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Which clippings match 'Design-oriented Thinking' keyword pg.1 of 1
14 SEPTEMBER 2015

Design for Action: designing the immaterial artefact

"Throughout most of history, design was a process applied to physical objects. Raymond Loewy designed trains. Frank Lloyd Wright designed houses. Charles Eames designed furniture. Coco Chanel designed haute couture. Paul Rand designed logos. David Kelley designed products, including (most famously) the mouse for the Apple computer.

But as it became clear that smart, effective design was behind the success of many commercial goods, companies began employing it in more and more contexts. High-tech firms that hired designers to work on hardware (to, say, come up with the shape and layout of a smartphone) began asking them to create the look and feel of user-interface software. Then designers were asked to help improve user experiences. Soon firms were treating corporate strategy making as an exercise in design. Today design is even applied to helping multiple stakeholders and organizations work better as a system.

This is the classic path of intellectual progress. Each design process is more complicated and sophisticated than the one before it. Each was enabled by learning from the preceding stage. Designers could easily turn their minds to graphical user interfaces for software because they had experience designing the hardware on which the applications would run. Having crafted better experiences for computer users, designers could readily take on nondigital experiences, like patients' hospital visits. And once they learned how to redesign the user experience in a single organization, they were more prepared to tackle the holistic experience in a system of organizations."

(Tim Brown and Roger Martin, 2015, Harvard Business Review)

A version of this article appeared in the September 2015 issue (pp.56–64) of Harvard Business Review.

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TAGS

Bill BuxtonCharles EamesCoco Chanelcomplex systems • David Kelley • design history • design intervention • design processdesign thinking • design-oriented approach • design-oriented thinkingdesigned artefactethnographic design approachFrank Lloyd Wright • genuinely innovative strategies • graphical user interfaceHarvard Business ReviewHerbert Simon • holistic user experience • IDEOimmateriality • intervention design • iPoditerative prototyping • iterative rapid-cycle prototyping • iTunes Store • Jeff Hawkins • look and feellow-fidelity prototype • low-resolution prototype • nondigital experiences • PalmPilot • Paul Randpersonal digital assistantphysical objectsrapid prototyping • Raymond Loewy • redesignRichard Buchananrole of the designerservice designuser experienceuser experience design (UX)user feedbackuser interface designwicked problems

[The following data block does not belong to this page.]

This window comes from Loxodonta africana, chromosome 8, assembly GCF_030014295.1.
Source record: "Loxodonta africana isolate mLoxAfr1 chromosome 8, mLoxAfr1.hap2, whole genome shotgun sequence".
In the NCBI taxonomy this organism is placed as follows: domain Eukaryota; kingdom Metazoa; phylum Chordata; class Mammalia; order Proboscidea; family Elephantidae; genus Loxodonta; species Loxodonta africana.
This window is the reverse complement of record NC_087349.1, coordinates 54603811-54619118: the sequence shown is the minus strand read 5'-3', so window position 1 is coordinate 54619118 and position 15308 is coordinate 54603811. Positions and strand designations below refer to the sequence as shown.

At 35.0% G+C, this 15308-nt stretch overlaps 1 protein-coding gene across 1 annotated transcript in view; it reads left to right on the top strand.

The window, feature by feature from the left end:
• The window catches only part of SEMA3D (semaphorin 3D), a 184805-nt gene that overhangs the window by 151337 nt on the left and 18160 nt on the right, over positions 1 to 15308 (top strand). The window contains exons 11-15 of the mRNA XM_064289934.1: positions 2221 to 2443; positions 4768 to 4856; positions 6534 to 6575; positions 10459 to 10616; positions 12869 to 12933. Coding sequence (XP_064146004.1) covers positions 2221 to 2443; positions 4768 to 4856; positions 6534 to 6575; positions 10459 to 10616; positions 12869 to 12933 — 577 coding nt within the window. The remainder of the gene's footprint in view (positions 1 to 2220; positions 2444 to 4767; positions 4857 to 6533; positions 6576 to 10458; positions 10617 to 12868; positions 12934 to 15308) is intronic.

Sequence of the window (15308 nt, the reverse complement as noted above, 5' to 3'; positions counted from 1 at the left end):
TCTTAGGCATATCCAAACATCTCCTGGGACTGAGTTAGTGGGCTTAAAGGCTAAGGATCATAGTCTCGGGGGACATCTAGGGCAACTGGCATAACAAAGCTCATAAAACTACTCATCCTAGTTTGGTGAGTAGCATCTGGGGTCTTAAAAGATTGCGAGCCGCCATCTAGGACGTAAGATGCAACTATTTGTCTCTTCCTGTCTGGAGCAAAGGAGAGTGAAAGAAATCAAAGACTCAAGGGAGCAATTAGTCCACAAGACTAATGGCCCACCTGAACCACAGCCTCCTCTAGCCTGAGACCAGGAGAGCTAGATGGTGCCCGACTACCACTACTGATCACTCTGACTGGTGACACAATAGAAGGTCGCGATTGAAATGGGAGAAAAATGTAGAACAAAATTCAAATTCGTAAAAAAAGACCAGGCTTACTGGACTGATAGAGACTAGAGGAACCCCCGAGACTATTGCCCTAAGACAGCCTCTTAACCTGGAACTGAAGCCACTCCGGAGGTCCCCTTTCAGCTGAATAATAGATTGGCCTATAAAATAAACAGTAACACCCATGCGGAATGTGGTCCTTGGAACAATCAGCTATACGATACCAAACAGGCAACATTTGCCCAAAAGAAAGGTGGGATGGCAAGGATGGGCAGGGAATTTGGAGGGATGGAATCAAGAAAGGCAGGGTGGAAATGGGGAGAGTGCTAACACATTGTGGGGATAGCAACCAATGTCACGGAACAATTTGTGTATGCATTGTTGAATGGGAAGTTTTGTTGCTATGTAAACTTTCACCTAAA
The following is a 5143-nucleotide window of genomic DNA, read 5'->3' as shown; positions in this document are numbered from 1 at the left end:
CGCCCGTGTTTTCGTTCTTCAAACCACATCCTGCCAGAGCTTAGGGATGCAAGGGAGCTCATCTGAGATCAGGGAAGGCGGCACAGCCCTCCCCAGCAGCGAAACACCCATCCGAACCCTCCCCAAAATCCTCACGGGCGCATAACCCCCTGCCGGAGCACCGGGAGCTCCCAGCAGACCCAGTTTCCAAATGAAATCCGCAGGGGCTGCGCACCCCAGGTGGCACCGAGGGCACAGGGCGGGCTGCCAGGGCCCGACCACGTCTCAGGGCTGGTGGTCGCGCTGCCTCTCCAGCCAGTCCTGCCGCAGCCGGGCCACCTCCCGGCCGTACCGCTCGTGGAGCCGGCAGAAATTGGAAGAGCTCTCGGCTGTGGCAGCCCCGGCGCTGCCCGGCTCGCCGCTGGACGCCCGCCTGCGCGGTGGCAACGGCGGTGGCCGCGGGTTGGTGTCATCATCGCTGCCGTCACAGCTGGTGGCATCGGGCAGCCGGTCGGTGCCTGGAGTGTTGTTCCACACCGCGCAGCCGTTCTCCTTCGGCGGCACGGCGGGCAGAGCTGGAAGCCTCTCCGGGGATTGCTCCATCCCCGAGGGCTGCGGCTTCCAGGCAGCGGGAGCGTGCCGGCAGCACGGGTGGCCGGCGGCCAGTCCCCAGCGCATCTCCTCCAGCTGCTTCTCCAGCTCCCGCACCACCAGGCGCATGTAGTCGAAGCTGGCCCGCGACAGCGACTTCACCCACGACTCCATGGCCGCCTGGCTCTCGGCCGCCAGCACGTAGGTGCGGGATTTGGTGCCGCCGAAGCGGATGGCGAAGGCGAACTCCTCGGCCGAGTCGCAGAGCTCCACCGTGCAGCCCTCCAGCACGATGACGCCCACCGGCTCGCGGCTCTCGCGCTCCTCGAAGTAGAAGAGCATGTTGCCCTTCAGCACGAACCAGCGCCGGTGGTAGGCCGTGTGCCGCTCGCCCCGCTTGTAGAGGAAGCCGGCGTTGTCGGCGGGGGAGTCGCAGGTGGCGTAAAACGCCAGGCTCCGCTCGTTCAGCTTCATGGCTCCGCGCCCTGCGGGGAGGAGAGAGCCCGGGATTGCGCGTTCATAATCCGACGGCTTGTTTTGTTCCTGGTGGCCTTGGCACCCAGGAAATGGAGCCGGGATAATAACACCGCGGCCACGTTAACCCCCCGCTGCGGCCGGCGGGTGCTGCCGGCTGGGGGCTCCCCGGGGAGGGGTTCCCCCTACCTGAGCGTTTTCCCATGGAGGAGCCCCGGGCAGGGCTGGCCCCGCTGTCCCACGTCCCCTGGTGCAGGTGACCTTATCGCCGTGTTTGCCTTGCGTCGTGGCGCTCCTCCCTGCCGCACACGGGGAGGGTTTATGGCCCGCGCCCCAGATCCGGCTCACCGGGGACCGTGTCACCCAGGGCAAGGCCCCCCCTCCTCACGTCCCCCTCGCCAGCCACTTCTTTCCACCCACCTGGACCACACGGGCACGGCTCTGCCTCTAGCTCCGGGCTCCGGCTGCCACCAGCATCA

CONTRIBUTOR

Simon Perkins
18 MARCH 2012

Integrating the process of design thinking into the classroom

"When you think of design thinking, think of innovative outcomes – like the iPod, or that perfect peeler that both cuts well and has an amazing grip, or the Aravind Eye Care system that allows for thousands of underresourced families in India to address cataract issues.

Pioneers of design thinking called it the process of 'a practical, creative resolution of problems or issues that looks for an improved future result' (Simon, 1969). Recently, educational researchers have been asking what happens when educators integrate the process of design thinking into the classroom. Their findings include numerous examples of enhanced student learning."

(Mount Vernon Institute for Innovation, Mount Vernon Presbyterian School, Atlanta)

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TAGS

21st centurybetter-functioning productschildrenclassroomcollaborationcomplexity • constructivist theories of learning • convergent thinking • creative resolution of problems • creativitycreativity skillscritical thinking • D.E.E.P. • design approach • design innovationdesign responsibilitydesign thinking • design thinking approach • design thinking in classroomdesign-based learningdesign-oriented thinking • deviate from facts • Discover Empathise Experiment Produce • divergent thinkingeducationeducatoreffective communication • enhanced student learning • experimentation • exploring possibilities • hands on • Herbert Simon • innovative outcomes • K-4 • know-how • learning as a social activity • multidisciplinary teams • MVPS • pedagogyproblem-oriented thinkingproblem-solvingproduct design • science concepts • science lab • scripted approach to enquiry • socio-technological dimensionssolving problemsspeculative designstudent achievementteaching science • traditional learning frameworks

CONTRIBUTOR

Simon Perkins
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